Better stents for the future
Researchers in the Department of Cardiovascular Science believe carbon monoxide could reduce complications arising from stent insertions. Dr Janet Chamberlain has £187,294 of British Heart Foundation funding over two years.
Every year, thousands of people in the UK receive a stent, or stents, to improve blood flow through a narrowed segment of a coronary artery called a stenosis. This stenosis is caused by a disease known as atherosclerosis. Stenting involves inserting a small mesh tube to widen narrowed coronary arteries. Generally, the procedure is effective in reducing symptoms of atherosclerosis and patients recover well.
However, scar tissue in the stented area can lead to re-narrowing of the blood vessel. BHF- funded researchers in the Dept of Cardiovascular Science believe that Carbon Monoxide Releasing Molecules (CORMs) may help to prevent this scarring or ‘restenosis’.
The most common treatment for symptomatic atherosclerosis is to put in a stent. This is a metal cage that opens up the artery, and keeps it open. Unfortunately, in the process of inserting the stent causes injury, or damage to the artery wall. This causes a wound healing reaction. Wounds heal by creating a scar that sometimes re-blocks the artery, so instead of being blocked by the disease of atherosclerosis, the artery is blocked by a scar. We call this re-blocking restenosis. It happens in around five per cent of patients with a stent, which doesn’t sound like a lot but it is several thousand people a year, when you consider the number of stents inserted each year.
Currently drug-eluting stents – polymer-coated stents that release drugs – are used to reduce the size of scar that forms, but they’re not perfect. Others have shown that Carbon Monoxide Releasing Molecules (CORMs) can reduce the risk of inflammation – which plays a major role in causing restenosis - and so we want to see whether they can reduce the risk of restenosis in stenting. The focus of this study is to establish the best type of CORM to use, and to find out how they are working.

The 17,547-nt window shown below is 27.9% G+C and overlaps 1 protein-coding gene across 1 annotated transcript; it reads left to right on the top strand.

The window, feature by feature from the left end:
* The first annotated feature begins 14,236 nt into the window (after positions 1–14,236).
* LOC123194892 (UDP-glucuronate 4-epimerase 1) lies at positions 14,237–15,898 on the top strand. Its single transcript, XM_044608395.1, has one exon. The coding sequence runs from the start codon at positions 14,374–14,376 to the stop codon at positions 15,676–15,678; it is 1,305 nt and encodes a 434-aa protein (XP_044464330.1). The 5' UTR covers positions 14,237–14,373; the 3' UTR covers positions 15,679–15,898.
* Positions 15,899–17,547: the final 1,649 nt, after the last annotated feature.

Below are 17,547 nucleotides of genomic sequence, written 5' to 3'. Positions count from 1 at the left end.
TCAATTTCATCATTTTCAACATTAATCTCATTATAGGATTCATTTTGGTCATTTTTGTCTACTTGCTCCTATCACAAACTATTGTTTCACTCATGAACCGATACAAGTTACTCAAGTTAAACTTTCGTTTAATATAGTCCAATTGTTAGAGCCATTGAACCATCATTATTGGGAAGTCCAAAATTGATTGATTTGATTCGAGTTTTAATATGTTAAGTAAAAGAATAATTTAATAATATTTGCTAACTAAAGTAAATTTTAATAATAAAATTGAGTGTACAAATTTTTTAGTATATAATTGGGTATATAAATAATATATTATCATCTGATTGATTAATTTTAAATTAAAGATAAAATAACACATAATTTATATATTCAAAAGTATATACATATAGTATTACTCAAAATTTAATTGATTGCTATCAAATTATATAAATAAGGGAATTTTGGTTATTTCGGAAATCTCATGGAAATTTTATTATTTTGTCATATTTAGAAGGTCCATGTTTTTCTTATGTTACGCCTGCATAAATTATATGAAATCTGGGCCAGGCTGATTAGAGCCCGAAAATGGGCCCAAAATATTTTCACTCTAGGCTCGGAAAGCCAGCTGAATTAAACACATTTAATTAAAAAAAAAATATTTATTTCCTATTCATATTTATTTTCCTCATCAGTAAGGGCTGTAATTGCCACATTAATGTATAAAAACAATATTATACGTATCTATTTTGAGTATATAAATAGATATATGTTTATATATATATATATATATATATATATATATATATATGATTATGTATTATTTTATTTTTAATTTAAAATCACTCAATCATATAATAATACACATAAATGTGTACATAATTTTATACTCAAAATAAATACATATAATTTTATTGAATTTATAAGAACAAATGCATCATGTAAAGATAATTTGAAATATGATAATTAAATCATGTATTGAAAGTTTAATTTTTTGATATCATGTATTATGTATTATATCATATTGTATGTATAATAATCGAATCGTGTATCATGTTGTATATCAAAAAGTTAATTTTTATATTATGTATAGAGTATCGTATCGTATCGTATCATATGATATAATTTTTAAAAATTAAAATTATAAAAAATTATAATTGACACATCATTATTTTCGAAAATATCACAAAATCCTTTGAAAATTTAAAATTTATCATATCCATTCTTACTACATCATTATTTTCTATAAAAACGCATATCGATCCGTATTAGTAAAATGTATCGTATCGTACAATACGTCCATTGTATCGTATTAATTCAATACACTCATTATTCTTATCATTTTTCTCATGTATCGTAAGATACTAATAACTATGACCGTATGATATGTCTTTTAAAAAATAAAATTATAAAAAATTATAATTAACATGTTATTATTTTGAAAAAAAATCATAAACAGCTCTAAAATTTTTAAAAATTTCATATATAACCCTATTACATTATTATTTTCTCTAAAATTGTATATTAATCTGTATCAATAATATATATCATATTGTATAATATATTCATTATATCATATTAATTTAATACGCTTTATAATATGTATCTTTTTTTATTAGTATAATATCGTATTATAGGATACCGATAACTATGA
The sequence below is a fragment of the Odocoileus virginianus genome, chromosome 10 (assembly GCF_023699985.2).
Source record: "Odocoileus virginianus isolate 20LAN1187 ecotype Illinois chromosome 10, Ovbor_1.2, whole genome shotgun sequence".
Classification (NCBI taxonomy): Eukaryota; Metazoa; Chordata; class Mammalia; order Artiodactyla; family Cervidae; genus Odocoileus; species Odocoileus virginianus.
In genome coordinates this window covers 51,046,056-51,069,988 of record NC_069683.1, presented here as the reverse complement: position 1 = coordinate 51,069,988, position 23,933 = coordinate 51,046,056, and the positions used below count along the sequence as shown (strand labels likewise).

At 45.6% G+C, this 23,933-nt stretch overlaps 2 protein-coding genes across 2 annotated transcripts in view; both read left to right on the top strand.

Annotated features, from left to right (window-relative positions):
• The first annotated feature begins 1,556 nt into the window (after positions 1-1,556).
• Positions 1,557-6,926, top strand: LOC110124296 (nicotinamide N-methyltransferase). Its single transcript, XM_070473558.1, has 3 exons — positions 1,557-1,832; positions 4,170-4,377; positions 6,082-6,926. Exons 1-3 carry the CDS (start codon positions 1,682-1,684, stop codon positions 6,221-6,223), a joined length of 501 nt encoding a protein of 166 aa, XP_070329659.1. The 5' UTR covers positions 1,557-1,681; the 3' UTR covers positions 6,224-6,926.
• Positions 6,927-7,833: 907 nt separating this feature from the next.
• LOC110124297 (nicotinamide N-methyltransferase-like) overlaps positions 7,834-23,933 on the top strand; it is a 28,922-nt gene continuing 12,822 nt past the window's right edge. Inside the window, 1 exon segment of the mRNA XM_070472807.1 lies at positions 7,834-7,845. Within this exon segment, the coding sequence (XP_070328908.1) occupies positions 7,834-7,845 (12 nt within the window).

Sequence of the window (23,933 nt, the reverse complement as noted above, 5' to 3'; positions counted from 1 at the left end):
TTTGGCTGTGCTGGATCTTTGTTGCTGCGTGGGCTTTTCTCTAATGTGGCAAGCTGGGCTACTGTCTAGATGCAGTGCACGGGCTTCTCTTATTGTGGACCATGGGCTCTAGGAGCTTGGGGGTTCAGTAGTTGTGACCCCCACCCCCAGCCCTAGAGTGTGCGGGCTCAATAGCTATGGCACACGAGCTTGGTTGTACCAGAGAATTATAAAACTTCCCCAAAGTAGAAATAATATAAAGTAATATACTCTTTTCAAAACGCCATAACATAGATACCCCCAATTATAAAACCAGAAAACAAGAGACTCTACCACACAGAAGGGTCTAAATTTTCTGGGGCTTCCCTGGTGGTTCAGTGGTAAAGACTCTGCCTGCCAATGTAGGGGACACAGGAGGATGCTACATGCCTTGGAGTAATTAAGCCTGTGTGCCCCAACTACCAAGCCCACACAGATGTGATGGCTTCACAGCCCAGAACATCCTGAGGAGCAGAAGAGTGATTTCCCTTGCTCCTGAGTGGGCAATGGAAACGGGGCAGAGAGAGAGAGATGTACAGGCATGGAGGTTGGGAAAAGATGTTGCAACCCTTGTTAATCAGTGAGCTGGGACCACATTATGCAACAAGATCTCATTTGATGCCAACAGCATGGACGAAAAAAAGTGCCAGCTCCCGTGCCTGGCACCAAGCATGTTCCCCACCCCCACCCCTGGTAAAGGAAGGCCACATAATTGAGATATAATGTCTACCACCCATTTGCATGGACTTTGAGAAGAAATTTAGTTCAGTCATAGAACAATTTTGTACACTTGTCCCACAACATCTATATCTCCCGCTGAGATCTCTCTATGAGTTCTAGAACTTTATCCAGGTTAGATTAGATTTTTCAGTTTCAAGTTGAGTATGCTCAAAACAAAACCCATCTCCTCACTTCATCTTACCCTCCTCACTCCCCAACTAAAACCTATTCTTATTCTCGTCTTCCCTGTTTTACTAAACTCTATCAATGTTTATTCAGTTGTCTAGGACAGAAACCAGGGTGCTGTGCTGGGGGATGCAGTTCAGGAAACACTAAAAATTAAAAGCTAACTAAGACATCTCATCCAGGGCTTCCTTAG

The body produces carbon monoxide naturally. Previously, we thought it was just a by-product that we get rid of by breathing it out, however, people now recognise it has a positive biological effect in the body. Some have tried to increase this positive effect by giving more carbon monoxide to the body, giving it as an inhalable gas, but this has a lot of hazards because too much can lead to poisoning.
The CORMs we’re working with are synthesised molecules. We’re using carbon monoxide bound to a chemical compound in the chemistry lab that releases carbon monoxide in the body, but they only release it in areas where conditions are right to allow the carbon monoxide to detach. Therefore, what happens is that the carbon monoxide is released in the body in the area where you want it as opposed to it being breathed into the lungs where it can cause toxic side effects.
We’re using two different types of CORM: CORM-3 and CORM-A1. One releases carbon monoxide very quickly, the other at a slower rate. Our aim is to find which CORM is the most effective and then, hopefully, in a project leading on from this look into whether we can put this onto a stent.